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  • Writer's pictureSam

St Edmund's Day - King, Martyr and Saint

The past often feels very close to the surface here in Bury St Edmunds.  An historic market town in the middle of rural Suffolk, the lines and scars of its colourful history are very visible on the town’s skin, as it were.  The ruins of its once-great abbey (one of the largest in Europe when it was built) lie scatted and crumbling in the ancient Abbey Gardens, the market from which the town grew is still here every Wednesday and Saturday, and our roads are named after the medieval gates that once passed through them.

a wood carving of a wolf
The wolf of the St Edmund legend

Yet the town’s most visible sign of its medieval heritage is obvious even without visiting: its name.  Bury St Edmunds (from St Edmund’s Bury, now St Edmundsbury) is named after Edmund, King of the East Angles and the original patron saint of England.


This Monday, 20 November, marks St Edmund’s Day, a day of celebration in Bury St Edmunds, and throughout the Christian world.


Who was Edmund?

Very little is known about Edmund’s early life, though it is generally agreed that he was born in 841, and was crowned King of the East Angles (from which East Anglia takes its name) in around 855, possibly on Christmas Day.

Statue of Edmund by Elizabeth Frink
Elizabeth Frink's statue of Edmund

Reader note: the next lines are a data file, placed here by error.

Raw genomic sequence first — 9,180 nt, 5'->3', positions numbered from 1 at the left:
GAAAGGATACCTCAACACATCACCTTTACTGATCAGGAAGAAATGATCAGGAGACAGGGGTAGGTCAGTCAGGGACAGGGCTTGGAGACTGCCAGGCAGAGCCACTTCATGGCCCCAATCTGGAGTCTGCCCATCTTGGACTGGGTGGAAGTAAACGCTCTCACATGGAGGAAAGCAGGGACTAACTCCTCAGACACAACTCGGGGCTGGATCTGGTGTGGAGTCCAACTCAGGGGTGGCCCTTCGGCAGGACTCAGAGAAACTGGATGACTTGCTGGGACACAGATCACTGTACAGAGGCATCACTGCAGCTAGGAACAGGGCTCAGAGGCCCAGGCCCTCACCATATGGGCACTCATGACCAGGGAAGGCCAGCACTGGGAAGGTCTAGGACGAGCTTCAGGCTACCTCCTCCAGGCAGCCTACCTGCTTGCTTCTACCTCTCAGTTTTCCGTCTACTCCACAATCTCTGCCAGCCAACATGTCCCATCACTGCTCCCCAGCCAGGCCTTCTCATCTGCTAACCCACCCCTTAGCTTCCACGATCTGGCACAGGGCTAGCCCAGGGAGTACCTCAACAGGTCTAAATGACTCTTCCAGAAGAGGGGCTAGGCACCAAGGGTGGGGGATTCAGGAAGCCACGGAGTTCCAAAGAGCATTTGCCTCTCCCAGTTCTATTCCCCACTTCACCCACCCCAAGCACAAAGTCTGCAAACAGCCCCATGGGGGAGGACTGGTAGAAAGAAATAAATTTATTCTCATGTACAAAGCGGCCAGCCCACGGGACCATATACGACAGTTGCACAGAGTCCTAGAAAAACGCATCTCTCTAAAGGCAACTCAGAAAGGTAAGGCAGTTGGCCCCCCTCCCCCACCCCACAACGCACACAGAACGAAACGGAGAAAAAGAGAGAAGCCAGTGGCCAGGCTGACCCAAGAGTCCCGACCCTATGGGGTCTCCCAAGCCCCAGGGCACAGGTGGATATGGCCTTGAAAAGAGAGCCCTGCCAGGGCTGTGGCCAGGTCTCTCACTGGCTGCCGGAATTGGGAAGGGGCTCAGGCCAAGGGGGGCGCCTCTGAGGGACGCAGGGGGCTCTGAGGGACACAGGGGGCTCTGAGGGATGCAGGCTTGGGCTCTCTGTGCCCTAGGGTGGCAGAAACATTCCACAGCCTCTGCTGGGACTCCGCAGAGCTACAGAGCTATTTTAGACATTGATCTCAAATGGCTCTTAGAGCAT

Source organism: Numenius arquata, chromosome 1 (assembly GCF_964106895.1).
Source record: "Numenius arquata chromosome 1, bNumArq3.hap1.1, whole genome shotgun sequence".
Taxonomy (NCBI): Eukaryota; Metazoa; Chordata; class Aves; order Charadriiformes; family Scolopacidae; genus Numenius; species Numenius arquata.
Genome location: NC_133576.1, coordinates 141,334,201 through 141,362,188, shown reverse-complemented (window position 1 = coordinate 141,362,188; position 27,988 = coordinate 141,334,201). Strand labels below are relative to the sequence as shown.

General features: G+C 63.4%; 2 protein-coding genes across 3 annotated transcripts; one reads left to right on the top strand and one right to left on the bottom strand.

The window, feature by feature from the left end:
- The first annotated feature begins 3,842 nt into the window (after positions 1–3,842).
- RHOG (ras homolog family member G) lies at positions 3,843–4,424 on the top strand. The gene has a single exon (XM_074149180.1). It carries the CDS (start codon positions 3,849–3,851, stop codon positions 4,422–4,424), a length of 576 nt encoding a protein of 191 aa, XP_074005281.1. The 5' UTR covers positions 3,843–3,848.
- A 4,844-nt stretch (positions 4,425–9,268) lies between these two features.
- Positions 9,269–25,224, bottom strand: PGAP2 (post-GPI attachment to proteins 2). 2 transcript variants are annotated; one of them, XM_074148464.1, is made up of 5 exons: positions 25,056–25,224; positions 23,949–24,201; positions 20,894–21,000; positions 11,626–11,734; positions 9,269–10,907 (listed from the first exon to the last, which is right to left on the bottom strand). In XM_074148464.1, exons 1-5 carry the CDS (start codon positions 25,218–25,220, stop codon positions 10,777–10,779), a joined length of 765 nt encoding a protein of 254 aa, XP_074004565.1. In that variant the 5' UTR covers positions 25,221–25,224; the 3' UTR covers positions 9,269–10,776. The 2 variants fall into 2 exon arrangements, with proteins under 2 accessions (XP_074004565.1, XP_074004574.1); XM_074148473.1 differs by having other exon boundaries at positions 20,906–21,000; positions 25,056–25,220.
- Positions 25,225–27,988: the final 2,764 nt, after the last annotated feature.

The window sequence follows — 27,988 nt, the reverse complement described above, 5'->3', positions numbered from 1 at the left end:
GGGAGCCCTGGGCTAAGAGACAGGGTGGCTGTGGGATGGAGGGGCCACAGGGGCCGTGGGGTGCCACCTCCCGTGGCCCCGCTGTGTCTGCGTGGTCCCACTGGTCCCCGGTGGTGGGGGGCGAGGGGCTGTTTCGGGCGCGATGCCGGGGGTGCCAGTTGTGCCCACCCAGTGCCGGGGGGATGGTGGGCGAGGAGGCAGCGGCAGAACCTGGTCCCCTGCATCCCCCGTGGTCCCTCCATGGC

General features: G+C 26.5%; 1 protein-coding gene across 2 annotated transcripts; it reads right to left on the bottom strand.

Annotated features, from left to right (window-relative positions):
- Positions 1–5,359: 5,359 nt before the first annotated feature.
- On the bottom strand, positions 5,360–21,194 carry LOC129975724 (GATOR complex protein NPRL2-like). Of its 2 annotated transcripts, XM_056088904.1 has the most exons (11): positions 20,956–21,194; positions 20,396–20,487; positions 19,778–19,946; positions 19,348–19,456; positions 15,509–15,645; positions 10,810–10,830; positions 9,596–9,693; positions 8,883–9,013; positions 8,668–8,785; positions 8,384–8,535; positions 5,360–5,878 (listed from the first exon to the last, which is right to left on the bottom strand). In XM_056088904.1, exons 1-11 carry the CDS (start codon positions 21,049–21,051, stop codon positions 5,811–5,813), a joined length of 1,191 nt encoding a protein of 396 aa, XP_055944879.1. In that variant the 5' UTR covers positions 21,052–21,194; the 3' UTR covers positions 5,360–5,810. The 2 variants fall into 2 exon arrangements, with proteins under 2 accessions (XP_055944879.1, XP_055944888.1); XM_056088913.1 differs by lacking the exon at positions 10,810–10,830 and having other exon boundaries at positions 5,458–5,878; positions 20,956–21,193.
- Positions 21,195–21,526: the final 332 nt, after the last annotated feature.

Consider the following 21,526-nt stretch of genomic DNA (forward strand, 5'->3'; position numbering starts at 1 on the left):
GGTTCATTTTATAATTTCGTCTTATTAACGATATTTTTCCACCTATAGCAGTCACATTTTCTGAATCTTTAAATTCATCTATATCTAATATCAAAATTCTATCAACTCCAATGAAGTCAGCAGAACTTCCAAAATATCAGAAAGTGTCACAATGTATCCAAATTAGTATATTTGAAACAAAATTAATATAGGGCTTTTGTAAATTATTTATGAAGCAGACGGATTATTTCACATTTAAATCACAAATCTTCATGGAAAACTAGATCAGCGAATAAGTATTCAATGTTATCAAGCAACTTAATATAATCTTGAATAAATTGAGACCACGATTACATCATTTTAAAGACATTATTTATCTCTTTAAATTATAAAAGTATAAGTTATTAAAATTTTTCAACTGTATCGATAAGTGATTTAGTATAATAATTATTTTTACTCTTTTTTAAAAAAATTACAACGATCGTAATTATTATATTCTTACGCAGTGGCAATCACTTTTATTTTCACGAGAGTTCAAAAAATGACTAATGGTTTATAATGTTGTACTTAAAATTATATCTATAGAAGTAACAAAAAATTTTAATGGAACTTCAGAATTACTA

The most written-about aspect of Edmund’s life has been his martyrdom at the hands of the ‘Great Heathen Army’, a series of raids by Scandinavian invaders (Vikings) that took place between 865 and 878.  When King Edmund was defeated in battle around 869, he was apparently given a choice between renouncing his Christian faith and death: Edmund chose martyrdom, and was tied to a tree, shot with arrows, and then decapitated.


The legend of Edmund, which developed after his death, tells how his head was thrown into a wood, and was guarded by a wolf until Edmund’s followers were able to find it and reunite it with his body.


Edmund Today

This legend is still part of the fabric of Bury St Edmunds: many of the images – arrows, a crown, a wolf – can be seen on anything from the town’s buildings and monuments, to roundabouts and sports club logos.  Statues of – or about – St Edmund can be found throughout the town, and the legend has inspired art and craft throughout the centuries.

an embroidered banner depicting the martyrdom of St Edmund
Sybil Andrews' banner depicting St Edmund

St Edmund continues to have an enduring appeal today, and there are continued efforts to have him reinstated as our country’s patron saint.  St George, a saint from the eastern Mediterranean, was a Roman soldier, and therefore often on the side of the aggressor.  St Edmund, by comparison, was known for his pacifism, his loyalty and his steadfastness; these are messages that seem more important today than ever.


We mark St Edmunds Day in our own quiet way.  We listen to old recording of a Choral Evensong for the Feast of St Edmund – recorded at St Edmundsbury Cathedral in 1994 – eat something somewhat extravagant (it is a feast, after all) and raise a small toast to Edmund, King, Martyr and Saint.

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